Torrey Pines senior earns national honor

Torrey Pines High School senior Ling Yeung was recently honored by the National Center for Women & Information Technology and Bank of America for her accomplishments and aspirations in computing and technology. Ling was one of 32 young women in the country to receive the honor at the Technology Stars of the Future Showcase on March 27 in Charlotte, N.C.

“With technology jobs projected to grow faster than all other job sectors in the next decade, it’s imperative that we nurture the computing aspirations of women, who will make up half the professional workforce,” said Lucy Sanders, CEO and co-founder of NCWIT. “Bank of America’s support for this award allows us to recognize and encourage talent that might otherwise be overlooked.”

Selected from a field of 700 applicants, Ling received a $1,500 scholarship and a new laptop computer, as well as the free trip to Charlotte. When she learned about the award, Ling was told each student would be given a $500 scholarship. The students didn’t find out about the extra $1,000 until the award ceremony.

“That was a nice surprise,” Ling said.

The laptop and the extra funds will serve her well wherever she chooses to go next; she has already been accepted to UCLA, UC Berkeley and the Massachusetts Institute of Technology.

In the tech field, Ling said she is most interested in robotics, which she started working on in her sophomore year when she joined the school’s Botball team.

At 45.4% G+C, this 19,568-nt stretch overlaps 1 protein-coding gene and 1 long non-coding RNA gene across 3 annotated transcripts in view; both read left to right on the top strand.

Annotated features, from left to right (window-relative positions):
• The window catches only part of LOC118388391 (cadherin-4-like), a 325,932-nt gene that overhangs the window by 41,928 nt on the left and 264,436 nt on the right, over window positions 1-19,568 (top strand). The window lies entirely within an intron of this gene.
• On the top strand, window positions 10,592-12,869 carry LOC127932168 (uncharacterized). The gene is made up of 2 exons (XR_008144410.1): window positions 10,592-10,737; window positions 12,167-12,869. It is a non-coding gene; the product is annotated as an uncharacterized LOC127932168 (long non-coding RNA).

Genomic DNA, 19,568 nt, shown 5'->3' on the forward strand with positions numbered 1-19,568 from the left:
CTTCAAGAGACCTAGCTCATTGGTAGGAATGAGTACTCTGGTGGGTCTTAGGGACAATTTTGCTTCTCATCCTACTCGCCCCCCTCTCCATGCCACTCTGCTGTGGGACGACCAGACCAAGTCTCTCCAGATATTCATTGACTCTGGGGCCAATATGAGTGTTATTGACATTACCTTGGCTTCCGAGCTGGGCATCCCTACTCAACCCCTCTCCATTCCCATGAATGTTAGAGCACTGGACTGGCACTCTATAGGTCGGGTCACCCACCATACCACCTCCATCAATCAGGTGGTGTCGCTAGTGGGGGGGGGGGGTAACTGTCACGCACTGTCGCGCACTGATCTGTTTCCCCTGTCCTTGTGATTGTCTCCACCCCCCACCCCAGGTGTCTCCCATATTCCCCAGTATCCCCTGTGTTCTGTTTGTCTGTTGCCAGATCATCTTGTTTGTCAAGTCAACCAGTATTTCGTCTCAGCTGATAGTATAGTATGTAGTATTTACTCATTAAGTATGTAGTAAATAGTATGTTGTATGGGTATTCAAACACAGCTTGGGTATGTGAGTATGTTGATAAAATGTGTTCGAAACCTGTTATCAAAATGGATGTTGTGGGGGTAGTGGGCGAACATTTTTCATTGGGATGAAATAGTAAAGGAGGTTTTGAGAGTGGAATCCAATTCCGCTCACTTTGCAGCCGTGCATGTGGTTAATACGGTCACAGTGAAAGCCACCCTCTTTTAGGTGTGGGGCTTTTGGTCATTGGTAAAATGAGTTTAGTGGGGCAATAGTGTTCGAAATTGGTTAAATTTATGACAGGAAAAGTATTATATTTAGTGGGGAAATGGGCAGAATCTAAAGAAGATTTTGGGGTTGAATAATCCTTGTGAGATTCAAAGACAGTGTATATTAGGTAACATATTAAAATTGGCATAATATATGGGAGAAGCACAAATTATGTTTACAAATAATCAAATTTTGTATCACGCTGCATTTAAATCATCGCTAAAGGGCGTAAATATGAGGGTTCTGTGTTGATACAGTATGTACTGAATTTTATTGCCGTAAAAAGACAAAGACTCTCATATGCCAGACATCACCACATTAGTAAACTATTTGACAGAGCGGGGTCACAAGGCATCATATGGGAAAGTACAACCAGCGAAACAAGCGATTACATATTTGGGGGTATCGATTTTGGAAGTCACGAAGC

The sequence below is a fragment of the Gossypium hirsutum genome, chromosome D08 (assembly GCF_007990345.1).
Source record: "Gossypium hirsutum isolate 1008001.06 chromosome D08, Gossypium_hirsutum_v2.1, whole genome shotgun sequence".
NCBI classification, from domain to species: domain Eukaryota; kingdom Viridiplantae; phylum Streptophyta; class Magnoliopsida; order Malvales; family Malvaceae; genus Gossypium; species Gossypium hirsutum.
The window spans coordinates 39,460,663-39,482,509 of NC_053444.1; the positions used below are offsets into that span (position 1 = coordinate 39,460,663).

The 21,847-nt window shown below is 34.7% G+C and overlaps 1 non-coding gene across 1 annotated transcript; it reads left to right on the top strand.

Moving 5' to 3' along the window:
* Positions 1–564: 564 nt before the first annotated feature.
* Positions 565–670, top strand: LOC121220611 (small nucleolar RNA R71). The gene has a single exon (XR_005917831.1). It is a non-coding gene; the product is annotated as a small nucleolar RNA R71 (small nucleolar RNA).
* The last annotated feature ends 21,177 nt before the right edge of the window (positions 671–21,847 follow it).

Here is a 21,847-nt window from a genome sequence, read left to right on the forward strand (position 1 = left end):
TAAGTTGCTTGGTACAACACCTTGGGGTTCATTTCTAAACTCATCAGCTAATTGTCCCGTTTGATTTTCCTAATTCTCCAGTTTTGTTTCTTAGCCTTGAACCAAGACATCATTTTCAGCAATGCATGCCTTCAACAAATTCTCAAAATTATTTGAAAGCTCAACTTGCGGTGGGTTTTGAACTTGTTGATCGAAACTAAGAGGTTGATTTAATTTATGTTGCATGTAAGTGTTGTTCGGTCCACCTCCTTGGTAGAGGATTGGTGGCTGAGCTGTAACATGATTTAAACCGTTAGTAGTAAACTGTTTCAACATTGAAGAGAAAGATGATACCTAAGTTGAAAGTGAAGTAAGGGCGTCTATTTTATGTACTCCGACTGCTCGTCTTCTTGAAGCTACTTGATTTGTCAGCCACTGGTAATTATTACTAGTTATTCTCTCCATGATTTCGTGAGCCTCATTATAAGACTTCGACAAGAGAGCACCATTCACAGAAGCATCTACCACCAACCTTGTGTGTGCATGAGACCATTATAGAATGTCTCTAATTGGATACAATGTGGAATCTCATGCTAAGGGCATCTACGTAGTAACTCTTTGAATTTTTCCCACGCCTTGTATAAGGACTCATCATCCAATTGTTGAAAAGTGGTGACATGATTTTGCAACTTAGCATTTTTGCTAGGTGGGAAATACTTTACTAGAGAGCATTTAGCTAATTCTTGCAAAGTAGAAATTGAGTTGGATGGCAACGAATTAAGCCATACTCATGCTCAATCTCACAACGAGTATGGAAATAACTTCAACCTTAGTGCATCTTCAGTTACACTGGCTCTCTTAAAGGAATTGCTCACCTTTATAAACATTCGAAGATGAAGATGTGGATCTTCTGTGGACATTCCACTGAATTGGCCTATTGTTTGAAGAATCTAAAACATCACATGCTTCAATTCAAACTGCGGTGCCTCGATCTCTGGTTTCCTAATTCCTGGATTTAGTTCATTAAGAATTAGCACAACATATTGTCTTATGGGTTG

The team builds robots from scratch and takes them to compete in contests against other schools. At competitions, she’s often the one giving the presentations as she said she’s comfortable speaking in front of an audience.

In addition to her recent win Ling received several awards from colleges, including the university of Rochester’s Xerox Award for innovation in technology. She currently serves as the features editor at the school newspaper the Falconer.

While the goal of the technology stars award is to encourage more young women to pursue careers in technology, Ling’s heart really lies with science. She said she is leaning toward studying chemistry or chemical engineering at one of the excellent schools she has been accepted to.

“I really like science,” Ling said. “It’s more logical, more precise than a subject like English, which is open to interpretation. It’s more structured. There is a right answer and it is orderly.”